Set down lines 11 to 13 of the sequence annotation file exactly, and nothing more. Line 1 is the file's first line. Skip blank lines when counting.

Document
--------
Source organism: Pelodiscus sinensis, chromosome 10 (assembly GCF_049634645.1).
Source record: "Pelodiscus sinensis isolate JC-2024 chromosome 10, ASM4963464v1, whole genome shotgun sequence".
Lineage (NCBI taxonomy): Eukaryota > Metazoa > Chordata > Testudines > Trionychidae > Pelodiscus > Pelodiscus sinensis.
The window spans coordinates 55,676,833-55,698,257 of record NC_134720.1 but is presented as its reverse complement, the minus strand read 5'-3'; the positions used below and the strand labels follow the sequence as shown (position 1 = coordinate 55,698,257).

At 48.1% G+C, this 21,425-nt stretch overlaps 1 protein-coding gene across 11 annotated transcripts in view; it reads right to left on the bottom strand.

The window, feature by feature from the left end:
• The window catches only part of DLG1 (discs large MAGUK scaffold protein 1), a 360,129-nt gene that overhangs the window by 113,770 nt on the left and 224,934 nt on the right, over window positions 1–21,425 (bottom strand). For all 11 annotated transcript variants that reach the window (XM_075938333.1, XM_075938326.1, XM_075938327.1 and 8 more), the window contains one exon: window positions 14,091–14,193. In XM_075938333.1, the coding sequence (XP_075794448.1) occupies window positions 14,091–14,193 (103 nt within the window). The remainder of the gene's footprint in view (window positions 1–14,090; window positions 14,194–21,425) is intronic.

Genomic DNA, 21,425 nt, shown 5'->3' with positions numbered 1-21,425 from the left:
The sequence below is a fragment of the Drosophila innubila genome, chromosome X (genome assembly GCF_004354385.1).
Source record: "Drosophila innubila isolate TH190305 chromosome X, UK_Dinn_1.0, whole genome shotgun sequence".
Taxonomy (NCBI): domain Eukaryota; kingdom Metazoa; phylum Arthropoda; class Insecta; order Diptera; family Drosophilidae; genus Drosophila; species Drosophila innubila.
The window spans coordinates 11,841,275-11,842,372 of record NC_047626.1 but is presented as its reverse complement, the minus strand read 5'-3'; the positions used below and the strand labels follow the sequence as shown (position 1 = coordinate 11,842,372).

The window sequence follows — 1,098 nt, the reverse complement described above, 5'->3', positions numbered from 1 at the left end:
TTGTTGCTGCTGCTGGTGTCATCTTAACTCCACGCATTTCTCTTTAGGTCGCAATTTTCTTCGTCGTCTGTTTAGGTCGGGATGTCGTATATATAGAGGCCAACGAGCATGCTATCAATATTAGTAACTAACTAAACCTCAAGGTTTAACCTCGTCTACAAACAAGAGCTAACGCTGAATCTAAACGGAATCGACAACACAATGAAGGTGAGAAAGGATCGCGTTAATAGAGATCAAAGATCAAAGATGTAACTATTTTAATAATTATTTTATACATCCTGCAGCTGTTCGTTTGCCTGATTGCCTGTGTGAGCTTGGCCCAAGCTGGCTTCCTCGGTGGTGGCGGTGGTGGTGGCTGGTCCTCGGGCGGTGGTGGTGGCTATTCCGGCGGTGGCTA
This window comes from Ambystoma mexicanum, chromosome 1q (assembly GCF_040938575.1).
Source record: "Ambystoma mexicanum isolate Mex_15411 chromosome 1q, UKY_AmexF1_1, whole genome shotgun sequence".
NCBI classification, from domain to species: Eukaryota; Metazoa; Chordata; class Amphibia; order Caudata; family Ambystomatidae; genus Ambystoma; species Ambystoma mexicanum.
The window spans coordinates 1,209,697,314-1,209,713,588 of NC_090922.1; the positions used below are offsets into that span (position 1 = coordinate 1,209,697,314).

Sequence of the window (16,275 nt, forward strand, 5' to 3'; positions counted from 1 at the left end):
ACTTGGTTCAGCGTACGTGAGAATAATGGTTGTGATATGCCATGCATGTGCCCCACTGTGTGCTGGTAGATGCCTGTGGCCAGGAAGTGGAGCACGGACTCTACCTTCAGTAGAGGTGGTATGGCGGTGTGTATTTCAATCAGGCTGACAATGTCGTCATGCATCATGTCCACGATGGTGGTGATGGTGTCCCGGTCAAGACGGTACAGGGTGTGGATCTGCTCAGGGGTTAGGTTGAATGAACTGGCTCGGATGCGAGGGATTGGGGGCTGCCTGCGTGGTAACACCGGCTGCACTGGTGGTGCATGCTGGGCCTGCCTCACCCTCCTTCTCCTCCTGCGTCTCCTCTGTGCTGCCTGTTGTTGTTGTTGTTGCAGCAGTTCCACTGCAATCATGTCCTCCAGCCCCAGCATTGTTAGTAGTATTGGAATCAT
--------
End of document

Taxonomy (NCBI): domain Eukaryota; kingdom Metazoa; phylum Arthropoda; class Insecta; order Diptera; family Drosophilidae; genus Drosophila; species Drosophila innubila.
The window spans coordinates 11,841,275-11,842,372 of record NC_047626.1 but is presented as its reverse complement, the minus strand read 5'-3'; the positions used below and the strand labels follow the sequence as shown (position 1 = coordinate 11,842,372).

The window sequence follows — 1,098 nt, the reverse complement described above, 5'->3', positions numbered from 1 at the left end: